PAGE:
I have seen in English language texts a reference to "lay Jains" or "lay Hindus" who are not monks, nuns, priests, or ascetics, but who live as 'regular people.' Is there a typical way to express this in Hindi (or Sanskrit)?
There is and cannot be any thing like "lay Hindus": what terrible understanding of Hindu thought! "Lay Jains" could mean those who have not taken "deekshaa" yet, but are not living householders' lives and have already started on the path of being a monk: so I don't think it's about being settled, etc. If it were to be about settled, though, then marrish's suggestion works like a charm.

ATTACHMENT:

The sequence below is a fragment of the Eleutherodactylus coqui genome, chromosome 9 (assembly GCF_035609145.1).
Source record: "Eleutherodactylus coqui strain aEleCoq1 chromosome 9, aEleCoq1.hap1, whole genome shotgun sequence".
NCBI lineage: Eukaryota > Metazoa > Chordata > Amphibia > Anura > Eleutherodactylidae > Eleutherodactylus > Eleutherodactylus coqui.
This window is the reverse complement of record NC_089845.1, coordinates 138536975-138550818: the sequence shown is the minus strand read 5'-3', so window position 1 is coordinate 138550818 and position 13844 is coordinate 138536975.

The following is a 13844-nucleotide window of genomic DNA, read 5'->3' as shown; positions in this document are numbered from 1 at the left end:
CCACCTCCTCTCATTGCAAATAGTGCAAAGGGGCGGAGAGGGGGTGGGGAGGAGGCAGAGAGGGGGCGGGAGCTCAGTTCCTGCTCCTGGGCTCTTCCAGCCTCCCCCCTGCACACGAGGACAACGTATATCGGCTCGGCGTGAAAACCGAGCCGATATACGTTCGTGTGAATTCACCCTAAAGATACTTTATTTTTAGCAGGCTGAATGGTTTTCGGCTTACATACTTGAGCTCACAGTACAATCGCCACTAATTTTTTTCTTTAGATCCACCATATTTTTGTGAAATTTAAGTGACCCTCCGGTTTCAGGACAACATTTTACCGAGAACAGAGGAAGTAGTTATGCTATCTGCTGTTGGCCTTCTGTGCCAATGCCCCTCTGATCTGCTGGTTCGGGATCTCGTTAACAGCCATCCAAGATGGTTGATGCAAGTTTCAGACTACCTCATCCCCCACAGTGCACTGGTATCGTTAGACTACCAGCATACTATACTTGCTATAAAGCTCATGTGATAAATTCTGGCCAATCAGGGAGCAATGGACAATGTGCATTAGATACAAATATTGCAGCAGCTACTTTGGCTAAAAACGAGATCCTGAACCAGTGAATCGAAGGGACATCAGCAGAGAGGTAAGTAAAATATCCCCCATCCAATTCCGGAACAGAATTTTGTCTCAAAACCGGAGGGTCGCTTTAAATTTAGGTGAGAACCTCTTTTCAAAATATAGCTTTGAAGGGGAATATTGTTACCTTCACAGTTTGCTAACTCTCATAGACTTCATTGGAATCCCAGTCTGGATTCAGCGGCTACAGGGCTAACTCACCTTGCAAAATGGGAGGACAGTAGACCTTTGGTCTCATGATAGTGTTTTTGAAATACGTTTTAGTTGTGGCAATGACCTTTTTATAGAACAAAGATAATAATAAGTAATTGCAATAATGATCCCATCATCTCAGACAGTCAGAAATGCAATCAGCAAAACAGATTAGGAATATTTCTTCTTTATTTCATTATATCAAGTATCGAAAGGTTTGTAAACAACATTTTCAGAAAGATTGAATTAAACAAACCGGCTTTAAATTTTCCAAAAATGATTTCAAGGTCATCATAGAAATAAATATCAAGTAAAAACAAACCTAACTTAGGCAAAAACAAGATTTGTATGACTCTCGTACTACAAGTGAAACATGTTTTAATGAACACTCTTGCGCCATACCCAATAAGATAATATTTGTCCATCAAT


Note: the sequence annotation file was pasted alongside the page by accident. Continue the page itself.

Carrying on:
Jains use the word shraavak for lay adherents to the Jina's teachings. There is also upaasak, as in the upaasakadashaH, the 7th of the 12 angas (fundamental Jain scriptures) covering the conduct of a layman. Upaasaka is also the standard word for a Buddhist layman.
And although Christian concepts of laity and clergy obviously don't apply in Hinduism, gRhastha does refer to people who in dharmashaastra are expected to be sexually active, gain wealth to support a family, and perform the shrauta and gRhya sacrifices. This is clearly what the OP is referring to as a "lay Hindu", in contradistinction to a saMnyaasii, who does none of those things.